Albert M. Grass correspondence regarding electroencephalogram (EEG) machines
Correspondence created and collected by Albert M. Grass regarding six- and eight-channel electroencephalograph (EEG) machines manufactured by the Grass Instrument Company and used in the Harvard Medical School Department of Neurology and The Neurological Institute of Children's Medical Center (now Boston Children's Hospital) for the study and diagnosis of epilepsy.
- 1940-1949 (inclusive)
Language of Materials
Materials in English.
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Conditions Governing Use
The Harvard Medical Library does not hold copyright on all materials in the collection. Researchers are responsible for identifying and contacting any third-party copyright holders for permission to reproduce or publish. For more information on the Center's use, publication, and reproduction policies, view our Reproductions and Use Policy.
Extent0.01 cubic feet (1 file folder)
Biographical / Historical
Albert M. Grass (1910-1992), B.S., 1934, Massachusetts Institute of Technology, Cambridge, Massachusetts, was a neurophysiological instrument engineer and co-founder of the Grass Instrument Company. In 1935, Grass and his brother Everett built a 3-channel electroencephalograph (EEG) commissioned by Frederic A. Gibbs to measure alterations in brain wave activity associated with epileptic seizures. Grass joined Gibbs at the Department of Physiology at Harvard Medical School (HMS) as Instrument Engineer later that year. He left HMS in 1943 and founded the Grass Instrument Company with his wife and professional partner Ellen R. Grass in 1945. The Grass Instrument Company was a leading supplier of EEG equipment for clinical and research use. Albert and Ellen Grass also co-founded the Grass Foundation in 1955, which supports neurophysiology research and innovation.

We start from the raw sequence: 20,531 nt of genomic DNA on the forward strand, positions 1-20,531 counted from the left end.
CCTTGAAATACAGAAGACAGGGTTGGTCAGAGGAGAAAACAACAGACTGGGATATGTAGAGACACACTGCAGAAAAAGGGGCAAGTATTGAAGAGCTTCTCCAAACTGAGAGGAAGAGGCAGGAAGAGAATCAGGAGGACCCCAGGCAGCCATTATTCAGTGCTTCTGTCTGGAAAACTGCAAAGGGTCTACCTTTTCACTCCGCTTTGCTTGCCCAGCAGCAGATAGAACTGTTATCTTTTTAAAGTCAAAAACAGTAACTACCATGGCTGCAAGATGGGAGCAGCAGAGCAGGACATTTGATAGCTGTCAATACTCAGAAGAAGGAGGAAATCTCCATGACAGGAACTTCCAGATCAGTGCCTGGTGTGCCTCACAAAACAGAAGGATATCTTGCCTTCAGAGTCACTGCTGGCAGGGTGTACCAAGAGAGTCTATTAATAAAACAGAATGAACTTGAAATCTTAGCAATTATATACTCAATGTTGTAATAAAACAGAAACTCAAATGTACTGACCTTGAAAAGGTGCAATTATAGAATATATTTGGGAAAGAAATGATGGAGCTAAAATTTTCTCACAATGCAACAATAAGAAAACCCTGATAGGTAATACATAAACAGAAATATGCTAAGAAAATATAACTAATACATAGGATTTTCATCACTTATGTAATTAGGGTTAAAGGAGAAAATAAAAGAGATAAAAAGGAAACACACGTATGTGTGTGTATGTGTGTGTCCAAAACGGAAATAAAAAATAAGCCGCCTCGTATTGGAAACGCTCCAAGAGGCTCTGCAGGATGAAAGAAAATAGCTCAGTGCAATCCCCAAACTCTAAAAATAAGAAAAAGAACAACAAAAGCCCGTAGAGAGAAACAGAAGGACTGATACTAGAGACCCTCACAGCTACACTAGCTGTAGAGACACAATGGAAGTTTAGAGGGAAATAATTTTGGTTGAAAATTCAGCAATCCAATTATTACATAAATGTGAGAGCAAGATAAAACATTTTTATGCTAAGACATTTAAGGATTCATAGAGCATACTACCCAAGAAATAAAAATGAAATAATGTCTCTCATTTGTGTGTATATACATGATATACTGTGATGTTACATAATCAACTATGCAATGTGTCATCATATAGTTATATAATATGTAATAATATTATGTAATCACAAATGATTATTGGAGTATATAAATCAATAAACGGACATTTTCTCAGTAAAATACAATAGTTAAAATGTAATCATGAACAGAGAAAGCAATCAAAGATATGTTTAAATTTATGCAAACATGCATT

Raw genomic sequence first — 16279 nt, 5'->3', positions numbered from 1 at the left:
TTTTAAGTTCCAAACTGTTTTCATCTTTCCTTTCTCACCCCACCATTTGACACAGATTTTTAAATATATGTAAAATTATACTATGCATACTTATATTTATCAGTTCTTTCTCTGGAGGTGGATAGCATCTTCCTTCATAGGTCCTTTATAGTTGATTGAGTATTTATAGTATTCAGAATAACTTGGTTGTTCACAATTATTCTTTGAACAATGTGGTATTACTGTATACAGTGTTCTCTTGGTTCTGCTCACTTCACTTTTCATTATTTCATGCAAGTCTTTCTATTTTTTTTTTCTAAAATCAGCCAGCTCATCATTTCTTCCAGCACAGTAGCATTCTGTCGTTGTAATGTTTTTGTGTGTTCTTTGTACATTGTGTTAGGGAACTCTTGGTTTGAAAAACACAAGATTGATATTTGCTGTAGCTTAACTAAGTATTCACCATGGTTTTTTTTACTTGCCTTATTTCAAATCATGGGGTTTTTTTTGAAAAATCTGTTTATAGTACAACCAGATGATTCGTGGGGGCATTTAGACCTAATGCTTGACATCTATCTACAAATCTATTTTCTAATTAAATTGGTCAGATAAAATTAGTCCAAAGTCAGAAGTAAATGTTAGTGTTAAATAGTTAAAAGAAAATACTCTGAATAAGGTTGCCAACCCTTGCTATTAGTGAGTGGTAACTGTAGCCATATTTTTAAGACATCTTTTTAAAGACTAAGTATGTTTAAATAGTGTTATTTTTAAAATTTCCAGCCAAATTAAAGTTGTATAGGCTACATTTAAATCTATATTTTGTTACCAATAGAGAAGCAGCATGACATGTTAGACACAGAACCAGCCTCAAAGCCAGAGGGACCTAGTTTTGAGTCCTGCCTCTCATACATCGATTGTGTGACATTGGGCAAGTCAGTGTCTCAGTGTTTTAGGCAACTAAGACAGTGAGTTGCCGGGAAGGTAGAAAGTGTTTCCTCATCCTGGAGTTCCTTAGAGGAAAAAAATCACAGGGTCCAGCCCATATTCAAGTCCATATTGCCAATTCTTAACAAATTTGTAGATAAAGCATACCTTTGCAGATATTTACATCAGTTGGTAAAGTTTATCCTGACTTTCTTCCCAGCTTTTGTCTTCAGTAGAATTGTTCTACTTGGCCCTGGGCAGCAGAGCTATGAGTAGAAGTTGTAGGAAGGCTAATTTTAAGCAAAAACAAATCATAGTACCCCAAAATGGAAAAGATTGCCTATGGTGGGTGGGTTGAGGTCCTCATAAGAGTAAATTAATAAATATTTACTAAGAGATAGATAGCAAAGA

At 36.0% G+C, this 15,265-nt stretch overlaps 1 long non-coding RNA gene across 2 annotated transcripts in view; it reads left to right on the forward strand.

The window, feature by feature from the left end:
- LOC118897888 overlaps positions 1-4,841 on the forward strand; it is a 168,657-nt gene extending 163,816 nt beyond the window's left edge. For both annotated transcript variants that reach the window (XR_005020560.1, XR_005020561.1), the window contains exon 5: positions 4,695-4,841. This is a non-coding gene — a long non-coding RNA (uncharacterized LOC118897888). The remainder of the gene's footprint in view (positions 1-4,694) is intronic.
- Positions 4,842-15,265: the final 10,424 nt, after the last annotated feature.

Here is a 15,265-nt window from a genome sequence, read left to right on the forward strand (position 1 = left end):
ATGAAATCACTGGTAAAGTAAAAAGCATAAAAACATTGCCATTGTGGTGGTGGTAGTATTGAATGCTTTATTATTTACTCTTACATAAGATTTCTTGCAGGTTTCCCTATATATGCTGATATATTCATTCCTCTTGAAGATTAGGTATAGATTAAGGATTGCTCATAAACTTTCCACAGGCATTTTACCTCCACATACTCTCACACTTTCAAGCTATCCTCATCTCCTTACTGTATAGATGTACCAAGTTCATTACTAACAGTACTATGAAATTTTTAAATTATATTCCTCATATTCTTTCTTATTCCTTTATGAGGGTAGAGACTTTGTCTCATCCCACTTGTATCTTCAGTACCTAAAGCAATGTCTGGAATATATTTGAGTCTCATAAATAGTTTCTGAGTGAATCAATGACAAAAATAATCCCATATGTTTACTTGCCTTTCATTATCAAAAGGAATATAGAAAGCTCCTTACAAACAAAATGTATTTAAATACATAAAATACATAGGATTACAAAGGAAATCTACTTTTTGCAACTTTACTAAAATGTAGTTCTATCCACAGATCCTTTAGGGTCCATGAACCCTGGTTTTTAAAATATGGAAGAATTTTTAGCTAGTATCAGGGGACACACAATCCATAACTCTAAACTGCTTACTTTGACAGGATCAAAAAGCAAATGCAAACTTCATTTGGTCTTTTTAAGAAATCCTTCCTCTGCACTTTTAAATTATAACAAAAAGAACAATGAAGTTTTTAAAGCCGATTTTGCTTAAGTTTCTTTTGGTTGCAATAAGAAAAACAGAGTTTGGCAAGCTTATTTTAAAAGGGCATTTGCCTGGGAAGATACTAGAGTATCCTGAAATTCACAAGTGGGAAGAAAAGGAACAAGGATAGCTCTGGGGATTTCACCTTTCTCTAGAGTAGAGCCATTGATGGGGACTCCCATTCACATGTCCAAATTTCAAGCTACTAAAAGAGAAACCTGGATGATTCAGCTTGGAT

Immediate Source of Acquisition
Gifted to the Center for the History of Medicine by Steven Zottoli in 2017 (Accession #2017-189).
- Grass, Albert M. Correspondence regarding electroencephalogram (EEG) machines, 1940-1949 (inclusive): A Finding Aid.
- Caroline Littlewood
- Description rules
- Language of description
- EAD ID
Part of the Center for the History of Medicine (Francis A. Countway Library of Medicine) Repository
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